This week the Commerce Commission published its final Unfair Contract Terms Guidelines and its approach to enforcing the new unfair contract terms law when it takes effect next month. This relates to clauses in standard form consumer contracts where the terms have been offered to the consumer on a ‘take it or leave it’ basis, and the contracts relate to goods and services that are usually for personal use.
Unfair contract terms will be prohibited in all standard form consumer contracts entered into on or after 17 March 2015, and also in those contracts (except insurance contracts) that are renewed or varied on or after that date.
The unfair contract terms provisions allow the Commission to seek a declaration from a court that a term in a standard form consumer contract is unfair. While only the Commission can apply for a declaration, any person may file a complaint with the Commission on any contract.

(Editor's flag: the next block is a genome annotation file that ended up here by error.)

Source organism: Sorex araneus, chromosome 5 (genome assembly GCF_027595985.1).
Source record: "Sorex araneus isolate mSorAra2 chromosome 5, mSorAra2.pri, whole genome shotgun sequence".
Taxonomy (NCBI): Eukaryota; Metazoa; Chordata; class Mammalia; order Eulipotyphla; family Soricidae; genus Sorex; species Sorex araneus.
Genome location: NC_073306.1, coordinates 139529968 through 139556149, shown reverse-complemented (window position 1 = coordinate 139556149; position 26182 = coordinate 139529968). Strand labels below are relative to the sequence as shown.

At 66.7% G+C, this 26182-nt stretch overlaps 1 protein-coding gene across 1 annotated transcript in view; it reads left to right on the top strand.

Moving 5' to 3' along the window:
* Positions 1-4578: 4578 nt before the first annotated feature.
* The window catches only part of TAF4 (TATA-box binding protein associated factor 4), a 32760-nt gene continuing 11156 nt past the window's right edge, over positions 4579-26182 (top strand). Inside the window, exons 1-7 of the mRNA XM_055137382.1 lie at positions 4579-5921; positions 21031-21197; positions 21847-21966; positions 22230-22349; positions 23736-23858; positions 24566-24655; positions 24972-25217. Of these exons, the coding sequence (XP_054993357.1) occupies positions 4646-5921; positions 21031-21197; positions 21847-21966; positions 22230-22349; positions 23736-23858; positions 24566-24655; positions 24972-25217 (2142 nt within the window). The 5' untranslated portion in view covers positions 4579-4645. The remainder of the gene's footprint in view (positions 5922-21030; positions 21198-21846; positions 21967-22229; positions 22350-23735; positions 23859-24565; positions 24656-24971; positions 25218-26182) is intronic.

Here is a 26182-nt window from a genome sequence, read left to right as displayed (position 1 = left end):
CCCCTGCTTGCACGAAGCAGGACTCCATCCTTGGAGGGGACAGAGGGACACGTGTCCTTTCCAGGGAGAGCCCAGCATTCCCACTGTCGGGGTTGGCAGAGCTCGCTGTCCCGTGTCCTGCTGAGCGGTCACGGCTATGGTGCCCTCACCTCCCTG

Generally speaking the court may declare a term unfair if it is satisfied that the term causes a significant imbalance in the party's rights and obligations and isn't necessary to protect the legitimate interests of one of the parties.
The Commerce Commission guidelines issued this week are intended to help businesses comply with the law. Businesses have been given 15 months warning to give them time to prepare for them and its now important you note there is no grace period and from the 17th March the Commission will be enforcing the new laws. In fact they have stated their initial focus will be on industries commonly falling into the categories including telecommunications, rental cars, fitness, airline and online trading.
The Commission issued draft consultation guidelines in July last year and received approximately 30 submissions back. The guidelines have now been finalised and are available on the Commission’s website.
A fact sheet for consumers that will enable them to identify unfair contract terms is also being developed and will be released shortly.